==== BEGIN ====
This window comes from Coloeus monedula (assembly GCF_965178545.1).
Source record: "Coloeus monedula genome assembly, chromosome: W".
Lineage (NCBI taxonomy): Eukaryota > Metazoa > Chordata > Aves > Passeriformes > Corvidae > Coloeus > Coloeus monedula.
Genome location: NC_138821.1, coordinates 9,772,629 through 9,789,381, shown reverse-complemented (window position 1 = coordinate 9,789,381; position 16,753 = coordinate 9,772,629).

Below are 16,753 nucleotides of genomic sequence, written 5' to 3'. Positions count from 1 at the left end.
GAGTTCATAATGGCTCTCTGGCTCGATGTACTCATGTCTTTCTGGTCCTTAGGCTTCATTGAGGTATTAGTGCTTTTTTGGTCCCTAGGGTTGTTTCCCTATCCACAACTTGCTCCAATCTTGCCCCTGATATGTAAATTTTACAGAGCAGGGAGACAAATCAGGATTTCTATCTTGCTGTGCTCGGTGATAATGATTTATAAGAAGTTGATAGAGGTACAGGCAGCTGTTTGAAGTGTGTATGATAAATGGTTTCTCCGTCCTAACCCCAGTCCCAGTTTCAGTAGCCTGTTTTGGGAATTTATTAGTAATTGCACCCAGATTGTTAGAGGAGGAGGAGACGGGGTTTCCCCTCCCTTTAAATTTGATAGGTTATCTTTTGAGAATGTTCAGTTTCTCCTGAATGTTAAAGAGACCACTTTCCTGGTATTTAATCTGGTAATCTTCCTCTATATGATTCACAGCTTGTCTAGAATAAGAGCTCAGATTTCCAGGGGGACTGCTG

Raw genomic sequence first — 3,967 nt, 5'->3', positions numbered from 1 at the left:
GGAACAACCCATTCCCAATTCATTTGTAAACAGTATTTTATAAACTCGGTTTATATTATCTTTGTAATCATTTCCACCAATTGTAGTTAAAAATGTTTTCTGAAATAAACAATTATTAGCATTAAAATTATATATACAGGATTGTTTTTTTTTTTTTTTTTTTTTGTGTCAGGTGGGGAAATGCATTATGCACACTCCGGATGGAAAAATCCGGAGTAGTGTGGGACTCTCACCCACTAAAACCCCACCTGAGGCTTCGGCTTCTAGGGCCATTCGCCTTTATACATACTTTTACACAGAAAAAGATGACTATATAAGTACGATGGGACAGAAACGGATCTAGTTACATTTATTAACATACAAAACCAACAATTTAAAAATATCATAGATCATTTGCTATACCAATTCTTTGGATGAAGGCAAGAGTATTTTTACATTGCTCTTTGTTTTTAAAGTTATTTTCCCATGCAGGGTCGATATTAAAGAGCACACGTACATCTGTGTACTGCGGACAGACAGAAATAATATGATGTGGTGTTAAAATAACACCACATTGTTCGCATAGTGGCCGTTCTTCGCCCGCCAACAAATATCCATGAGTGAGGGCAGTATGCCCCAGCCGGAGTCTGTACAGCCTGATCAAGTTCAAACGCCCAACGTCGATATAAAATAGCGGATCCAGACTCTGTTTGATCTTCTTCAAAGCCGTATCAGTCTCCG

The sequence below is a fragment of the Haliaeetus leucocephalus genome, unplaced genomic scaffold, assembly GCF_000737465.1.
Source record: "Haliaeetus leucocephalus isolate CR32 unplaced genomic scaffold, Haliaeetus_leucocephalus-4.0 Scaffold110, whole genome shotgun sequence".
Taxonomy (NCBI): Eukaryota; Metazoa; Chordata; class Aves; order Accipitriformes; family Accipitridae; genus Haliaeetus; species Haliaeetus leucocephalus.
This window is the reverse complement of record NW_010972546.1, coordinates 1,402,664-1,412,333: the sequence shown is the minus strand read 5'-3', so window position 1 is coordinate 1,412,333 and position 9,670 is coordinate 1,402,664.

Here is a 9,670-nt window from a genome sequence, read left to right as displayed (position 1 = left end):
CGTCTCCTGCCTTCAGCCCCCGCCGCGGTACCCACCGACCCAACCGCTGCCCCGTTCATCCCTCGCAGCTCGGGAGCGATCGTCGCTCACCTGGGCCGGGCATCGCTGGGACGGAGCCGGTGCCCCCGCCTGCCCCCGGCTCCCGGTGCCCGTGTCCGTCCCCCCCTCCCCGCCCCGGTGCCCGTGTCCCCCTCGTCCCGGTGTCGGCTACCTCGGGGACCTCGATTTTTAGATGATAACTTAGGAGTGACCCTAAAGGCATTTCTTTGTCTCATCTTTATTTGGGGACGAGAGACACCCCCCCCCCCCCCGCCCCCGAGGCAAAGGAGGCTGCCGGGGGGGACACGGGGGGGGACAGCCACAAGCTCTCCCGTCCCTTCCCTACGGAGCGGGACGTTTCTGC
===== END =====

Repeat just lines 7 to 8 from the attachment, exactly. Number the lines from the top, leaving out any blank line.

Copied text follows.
Raw genomic sequence first — 3,967 nt, 5'->3', positions numbered from 1 at the left:
GGAACAACCCATTCCCAATTCATTTGTAAACAGTATTTTATAAACTCGGTTTATATTATCTTTGTAATCATTTCCACCAATTGTAGTTAAAAATGTTTTCTGAAATAAACAATTATTAGCATTAAAATTATATATACAGGATTGTTTTTTTTTTTTTTTTTTTTTGTGTCAGGTGGGGAAATGCATTATGCACACTCCGGATGGAAAAATCCGGAGTAGTGTGGGACTCTCACCCACTAAAACCCCACCTGAGGCTTCGGCTTCTAGGGCCATTCGCCTTTATACATACTTTTACACAGAAAAAGATGACTATATAAGTACGATGGGACAGAAACGGATCTAGTTACATTTATTAACATACAAAACCAACAATTTAAAAATATCATAGATCATTTGCTATACCAATTCTTTGGATGAAGGCAAGAGTATTTTTACATTGCTCTTTGTTTTTAAAGTTATTTTCCCATGCAGGGTCGATATTAAAGAGCACACGTACATCTGTGTACTGCGGACAGACAGAAATAATATGATGTGGTGTTAAAATAACACCACATTGTTCGCATAGTGGCCGTTCTTCGCCCGCCAACAAATATCCATGAGTGAGGGCAGTATGCCCCAGCCGGAGTCTGTACAGCCTGATCAAGTTCAAACGCCCAACGTCGATATAAAATAGCGGATCCAGACTCTGTTTGATCTTCTTCAAAGCCGTATCAGTCTCCG